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Ted Lucas, Hartford Funds

Hartford expands ETF range and considers new active structure

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US investment industry giant, Hartford Funds, launched its first ETFs three and a half years ago through the purchase of current head of Investment Strategies and Solutions, Ted Lucas’s ETF business, Lattice Strategies. 

The firm’s huge asset base is largely in mutual funds, some USD127 billion in discretionary and non-discretionary assets. However, the ETF business was just under USD100 million at the time of purchase and now sits at USD4 billion, which Lucas modestly describes as ‘some very nice growth’.

That growth has come as general organic growth in the factor space, Lucas says, from investors and advisers who are looking for ways to change their portfolio.

Hartford has seven multi-factor ETFs and five active ETFs. The multi-factor ETFs are technically passive with a rules-based strategy index but Lucas observes that many investors regard them as active in the weight of their holdings, which is very different from a cap-weighted index such as an ETF based on the S&P 500.

“Something like that has a very concentrated portfolio whereas what we are doing is seeking to bring in a greater degree of diversification.”

The five factors to which the ETFs are exposed are value, momentum, quality, size and low volatility.

Small is comparative in Hartford’s world but Lucas confirms that the firm aims for greater diversification and less concentration of position through avoiding mega caps, such as Amazon or Microsoft.

As an active manager, Lucas confirms that Hartford has been looking at the non or semi-transparent ETF structure, all types of that structure.

“We have a very strong active equity capability with Wellington Management,” Lucas says. Also, with Schroders who are sub-advisers on their mutual funds.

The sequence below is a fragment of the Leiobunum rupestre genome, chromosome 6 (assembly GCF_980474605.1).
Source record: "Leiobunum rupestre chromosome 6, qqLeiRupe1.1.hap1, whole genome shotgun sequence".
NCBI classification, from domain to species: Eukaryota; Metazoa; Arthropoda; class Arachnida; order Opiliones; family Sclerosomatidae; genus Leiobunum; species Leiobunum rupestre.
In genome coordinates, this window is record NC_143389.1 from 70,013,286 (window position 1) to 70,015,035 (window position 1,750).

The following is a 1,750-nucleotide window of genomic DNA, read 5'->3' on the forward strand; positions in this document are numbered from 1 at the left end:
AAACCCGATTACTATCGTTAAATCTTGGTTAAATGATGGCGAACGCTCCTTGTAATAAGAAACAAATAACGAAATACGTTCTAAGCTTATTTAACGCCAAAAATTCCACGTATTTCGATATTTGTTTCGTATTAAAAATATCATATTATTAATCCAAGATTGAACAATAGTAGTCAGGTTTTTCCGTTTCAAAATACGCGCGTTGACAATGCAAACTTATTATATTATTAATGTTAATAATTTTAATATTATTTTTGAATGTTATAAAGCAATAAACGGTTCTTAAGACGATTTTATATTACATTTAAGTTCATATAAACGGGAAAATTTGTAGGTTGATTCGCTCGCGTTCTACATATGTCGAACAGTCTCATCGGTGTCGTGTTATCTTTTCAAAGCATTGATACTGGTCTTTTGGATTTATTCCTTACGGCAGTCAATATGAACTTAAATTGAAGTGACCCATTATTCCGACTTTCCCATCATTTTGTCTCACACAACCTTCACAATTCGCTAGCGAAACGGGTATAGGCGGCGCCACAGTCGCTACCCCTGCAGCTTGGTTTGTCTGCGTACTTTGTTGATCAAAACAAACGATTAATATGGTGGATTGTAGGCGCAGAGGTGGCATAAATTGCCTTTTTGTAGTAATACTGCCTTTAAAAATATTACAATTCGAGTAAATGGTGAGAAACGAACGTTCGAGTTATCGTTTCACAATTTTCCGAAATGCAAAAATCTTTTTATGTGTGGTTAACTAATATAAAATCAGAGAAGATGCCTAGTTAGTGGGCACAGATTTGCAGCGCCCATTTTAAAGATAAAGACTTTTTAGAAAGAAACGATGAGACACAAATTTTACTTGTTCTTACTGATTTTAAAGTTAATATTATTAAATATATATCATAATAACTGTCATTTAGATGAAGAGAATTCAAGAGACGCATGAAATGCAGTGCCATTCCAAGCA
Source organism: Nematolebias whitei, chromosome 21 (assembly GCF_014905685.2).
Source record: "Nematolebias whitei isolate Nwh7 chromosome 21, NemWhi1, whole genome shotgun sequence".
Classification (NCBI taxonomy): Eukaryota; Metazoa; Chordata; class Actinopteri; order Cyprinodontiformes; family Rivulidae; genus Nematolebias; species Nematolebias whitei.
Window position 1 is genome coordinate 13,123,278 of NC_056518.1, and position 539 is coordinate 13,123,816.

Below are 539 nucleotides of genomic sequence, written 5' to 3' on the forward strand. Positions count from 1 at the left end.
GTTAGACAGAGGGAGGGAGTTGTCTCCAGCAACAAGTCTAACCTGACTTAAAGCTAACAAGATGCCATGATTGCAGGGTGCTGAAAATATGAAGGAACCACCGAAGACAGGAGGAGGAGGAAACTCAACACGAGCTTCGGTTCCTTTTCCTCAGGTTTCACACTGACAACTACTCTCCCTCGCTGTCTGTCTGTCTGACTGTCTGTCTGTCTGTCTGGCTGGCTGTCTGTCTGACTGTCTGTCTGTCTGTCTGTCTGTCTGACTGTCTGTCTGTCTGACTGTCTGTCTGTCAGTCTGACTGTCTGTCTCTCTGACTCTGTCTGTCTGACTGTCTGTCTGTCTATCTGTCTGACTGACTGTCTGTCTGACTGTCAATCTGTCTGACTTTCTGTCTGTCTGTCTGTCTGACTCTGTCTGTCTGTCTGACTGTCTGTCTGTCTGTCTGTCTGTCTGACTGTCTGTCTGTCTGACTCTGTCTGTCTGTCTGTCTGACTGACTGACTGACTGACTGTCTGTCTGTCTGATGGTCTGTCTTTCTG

“Any non-transparent would likely be in partnership with both of them,” Lucas says. “We are assessing the structures and we always assess demand through active conversations with the advisers we serve. We are seeing interest and if you can take a fund that has been successful and deliver it through the ETF structure, it should be successful because of the low cost and the tax efficiency. However, advisers aren’t saying we need it and we need it now.”

Hartford Funds has recently launched the Hartford Core Bond ETF (HCRB), sub-advised by Wellington Management, and designed to seek to provide long-term total return by investing primarily in investment-grade fixed income securities.



“Last year was the first year we saw fixed income ETF flows equivalent or greater than equities in the US,” Lucas says.

“That said the bulk of those flows have gone into passive strategies suggesting that there is a virtue to investing passively because the weights are weighted according to the issuers’ levels of debts. There’s not a lot of investment intuition behind that and recent data suggests that you can improve the investor experience with active management.”

Multi-factor equity has seen the greatest growth in their product suite.

“We’ve tried to distinguish our approach to multi-factor by targeting the factors and delivering as strong and balanced an exposure across those five factors as possible,” Lucas says. “We like to enhance the return over a cap weighted portfolio. It’s a point of distinction for us that we also equally focus on the defensive part of the portfolio.  We target risk reduction, and over the turbulent periods across the suites, we have improved performance and had less downside capture than a full cap weighted approach.”

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